At Brook Mead Academy we are absolutely committed to creating a happy and safe environment for all members of our academy community. We work closely with scholars, their parents and carers in order to ensure that our young people are safe both inside and outside of school. 

Scholars are taught how to keep themselves safe through PSHCE lessons, tutorials and other wider experiences such as taking part in workshops and watching performances. We aim to ensure that all scholars learn how to keep themselves safe both on and off-line, how to have safe and healthy relationships and how to avoid exploitation. 

The academy has a statutory responsibility to share any concerns it might have about a child in need of protection with other agencies and in particular with the police, Children’s Services and Health. Schools are not able to investigate concerns but have a legal duty to refer any concerns that they do have on to the most relevant agent. In most instances, the academy will be able to inform the parents/carer of its need to make a referral and will ensure that the parent/carer is fully informed of the action that the school has taken. However, on occasion the academy may be advised by Children’s Social Care or by the police that the parent/carer cannot be informed whilst they investigate the matter. We understand the anxiety parents/carers understandably feel when they are not told about any concerns from the outset. The school follows legislation that aims to act in the best interests of the child. 

To ensure that all members of our academy are safe and well we liaise closely with the following agencies: 

  • Local Safeguarding and Children Board
    • Children and Young People’s Services
    • Child Protection Unit
    • School Health
    • CAHMS
    • Educational Psychology
    • Open Door Leicester
    • Looked After Children Service. 

TMET Safeguarding and Child Protection Policy v 14.0 (1)

Reception Safeguarding Poster 2022 (002)

BMA Safeguarding leaflet

BMA Safeguarding Team 

Name Role
Mrs Evans – Assistant Principal DSL
Ms Hindocha – Principal Deputy DSL
Mrs Aylmer-Teago – Lead Behaviour and Safeguarding Officer Deputy DSL
Miss Walker – Assistant Principal Deputy DSL
Miss Samuel – Assistant Head of Year 8 Deputy DSL
Mr Palmer – Assistant Head of Year 9 Deputy DSL

To contact the Safeguarding team, please email: [email protected]

Online Safety

CEOP – YouTube

Online Safety for Children – Tips & Guides | NSPCC

Parents homepage (

Information, Advice and Support to Keep Children Safe Online (

Information about Child Sexual Exploitation (CSE), trafficking and county lines

A Parents Guide to Child Sexual Exploitation Webinar – YouTube

Spotting the signs of CSE – Parents Against Child Exploitation (Pace) UK (

Female Genital Mutation (FGM)

The NSPCC has set up a FGM helpline, which is free, anonymous and 24/7. If you’re worried a child is at risk of, or has had, FGM,

Telephone: 0800 028 3550

Email: [email protected]

Forced Marriage

Telephone: 020 7008 0151

Email: [email protected]

Domestic Abuse

Telephone: 0808 80 200 28

Website: UAVA

Email: [email protected]

Domestic and sexual abuse (


Bullying and harassment (

Leicester City Council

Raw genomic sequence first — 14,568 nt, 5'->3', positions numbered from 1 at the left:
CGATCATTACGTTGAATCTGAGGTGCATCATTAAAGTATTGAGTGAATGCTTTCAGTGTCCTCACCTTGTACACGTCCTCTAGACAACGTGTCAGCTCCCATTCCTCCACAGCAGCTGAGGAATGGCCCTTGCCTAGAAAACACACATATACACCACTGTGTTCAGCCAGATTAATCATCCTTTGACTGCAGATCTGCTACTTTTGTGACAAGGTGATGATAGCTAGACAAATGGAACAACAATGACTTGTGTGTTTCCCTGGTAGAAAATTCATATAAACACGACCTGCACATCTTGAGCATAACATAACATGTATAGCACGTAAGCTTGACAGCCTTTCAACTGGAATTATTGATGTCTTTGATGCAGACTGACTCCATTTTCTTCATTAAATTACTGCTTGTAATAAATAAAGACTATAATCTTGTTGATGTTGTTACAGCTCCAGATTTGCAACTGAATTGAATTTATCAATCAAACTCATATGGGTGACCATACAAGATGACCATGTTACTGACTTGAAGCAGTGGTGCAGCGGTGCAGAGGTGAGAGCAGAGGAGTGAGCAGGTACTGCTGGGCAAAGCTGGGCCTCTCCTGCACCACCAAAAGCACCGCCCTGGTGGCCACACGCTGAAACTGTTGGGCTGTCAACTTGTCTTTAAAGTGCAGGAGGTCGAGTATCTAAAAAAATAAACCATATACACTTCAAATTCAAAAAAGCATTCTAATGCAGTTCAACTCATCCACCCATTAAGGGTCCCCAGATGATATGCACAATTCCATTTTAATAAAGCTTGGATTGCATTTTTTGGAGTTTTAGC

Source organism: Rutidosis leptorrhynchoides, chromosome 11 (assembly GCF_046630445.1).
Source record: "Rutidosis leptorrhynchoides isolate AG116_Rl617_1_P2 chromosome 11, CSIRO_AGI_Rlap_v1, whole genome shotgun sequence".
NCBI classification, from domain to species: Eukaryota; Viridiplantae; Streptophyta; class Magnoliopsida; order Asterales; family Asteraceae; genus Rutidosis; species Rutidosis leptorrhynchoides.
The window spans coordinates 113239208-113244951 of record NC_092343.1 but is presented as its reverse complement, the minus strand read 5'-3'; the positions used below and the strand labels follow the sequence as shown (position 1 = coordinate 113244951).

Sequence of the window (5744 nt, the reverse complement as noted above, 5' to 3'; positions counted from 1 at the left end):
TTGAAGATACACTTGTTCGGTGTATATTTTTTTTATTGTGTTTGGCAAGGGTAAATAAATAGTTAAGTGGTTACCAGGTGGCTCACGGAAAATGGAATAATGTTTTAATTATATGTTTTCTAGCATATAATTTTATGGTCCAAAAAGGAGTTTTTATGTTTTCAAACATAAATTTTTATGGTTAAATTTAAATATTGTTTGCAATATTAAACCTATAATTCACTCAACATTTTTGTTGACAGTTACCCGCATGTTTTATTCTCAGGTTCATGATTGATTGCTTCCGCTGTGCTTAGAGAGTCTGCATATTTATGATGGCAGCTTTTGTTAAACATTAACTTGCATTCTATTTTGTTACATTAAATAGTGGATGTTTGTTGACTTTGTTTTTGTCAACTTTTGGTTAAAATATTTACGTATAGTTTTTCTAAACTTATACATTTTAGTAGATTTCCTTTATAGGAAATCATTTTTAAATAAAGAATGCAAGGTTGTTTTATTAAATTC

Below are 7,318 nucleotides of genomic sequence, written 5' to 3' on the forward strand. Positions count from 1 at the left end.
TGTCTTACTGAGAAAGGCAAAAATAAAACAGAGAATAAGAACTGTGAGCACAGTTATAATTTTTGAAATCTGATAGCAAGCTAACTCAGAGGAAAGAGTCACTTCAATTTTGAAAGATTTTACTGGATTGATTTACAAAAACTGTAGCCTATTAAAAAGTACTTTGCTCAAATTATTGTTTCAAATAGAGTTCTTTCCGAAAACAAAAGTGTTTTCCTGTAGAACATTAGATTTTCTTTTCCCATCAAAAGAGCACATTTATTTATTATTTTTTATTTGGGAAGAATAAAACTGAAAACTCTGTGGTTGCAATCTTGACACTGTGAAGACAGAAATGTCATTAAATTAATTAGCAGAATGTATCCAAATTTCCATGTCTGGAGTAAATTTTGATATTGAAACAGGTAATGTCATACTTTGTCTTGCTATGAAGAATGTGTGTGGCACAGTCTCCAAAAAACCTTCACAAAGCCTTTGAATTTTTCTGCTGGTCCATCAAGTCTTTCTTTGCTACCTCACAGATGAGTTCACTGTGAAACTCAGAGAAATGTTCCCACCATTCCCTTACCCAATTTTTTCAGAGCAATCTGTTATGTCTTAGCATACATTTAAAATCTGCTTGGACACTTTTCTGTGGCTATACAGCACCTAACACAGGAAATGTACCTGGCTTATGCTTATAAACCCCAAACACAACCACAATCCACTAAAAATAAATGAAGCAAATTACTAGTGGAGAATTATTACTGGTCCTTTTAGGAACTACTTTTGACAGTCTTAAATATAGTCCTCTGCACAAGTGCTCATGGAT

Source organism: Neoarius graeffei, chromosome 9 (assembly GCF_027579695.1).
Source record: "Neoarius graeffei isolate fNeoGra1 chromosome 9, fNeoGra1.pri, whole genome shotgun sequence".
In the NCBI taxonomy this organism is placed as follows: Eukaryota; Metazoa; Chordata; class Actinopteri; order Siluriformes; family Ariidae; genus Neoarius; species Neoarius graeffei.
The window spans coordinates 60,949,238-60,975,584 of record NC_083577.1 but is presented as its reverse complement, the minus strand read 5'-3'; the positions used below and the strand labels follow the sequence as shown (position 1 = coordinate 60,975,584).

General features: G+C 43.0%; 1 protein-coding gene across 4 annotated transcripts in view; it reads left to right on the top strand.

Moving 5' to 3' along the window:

Telephone: 0116 454 1004

Website: Children’s social care (

Leicestershire County Council

Telephone: 0116 305 0005

Website: Report abuse or neglect of a child | Leicestershire County Council

Leicestershire Police



Telephone: 0800 11 11

Website: Childline | Childline


If you are worried about a child, even if you are unsure, contact the NSPCC for help, advice or support.

Telephone: 0808 800 5000

Email: [email protected]

Website: NSPCC | The UK children’s charity | NSPCC

The Samaritans

Telephone: 116 123

Email: Samaritans | Every life lost to suicide is a tragedy | Here to listen

Online Safety – Child Exploitation and Online Protection Agency (CEOP)

Complete a report when something happens online that makes you feel scared, worried or unsafe.

Brook Mead Academy is an Operation Encompass school. This is a Police and Education information sharing partnership which enables schools to offer immediate support for children and young people witnessing domestic abuse. Information is shared by the police with the Academy’s safeguarding team prior to the start of the school day following an incident of domestic abuse in the previous 24 hours or over the weekend which has been attended by police officers. This information enables appropriate support to be given, dependent upon the needs and wishes of the child.  Children experiencing domestic abuse are negatively impacted by this exposure; domestic abuse has been identified as an Adverse Childhood Experience and can lead to emotional, physical and psychological harm. For more information, please click Home : Operation Encompass

Free breakfast for all scholars.

Safeguarding themes inbuilt into our carefully sequenced curriculum: PSHE, Computer Science (online safety), English (Oliver Twist and exploitation)
Staying safe based assemblies/agency led workshops & groups
Parenting support: Dedicated Afternoon Teas/ Support for financial applications
1:1 mentoring via our pastoral team
On site Senior Mental Health Lead: Mrs Aylmer-Teago
Behaviour and learning support
Counselling provision: Relate counselling, every Tuesday
Peer to peer support, scholar parliament and Anti-Bullying Ambassadors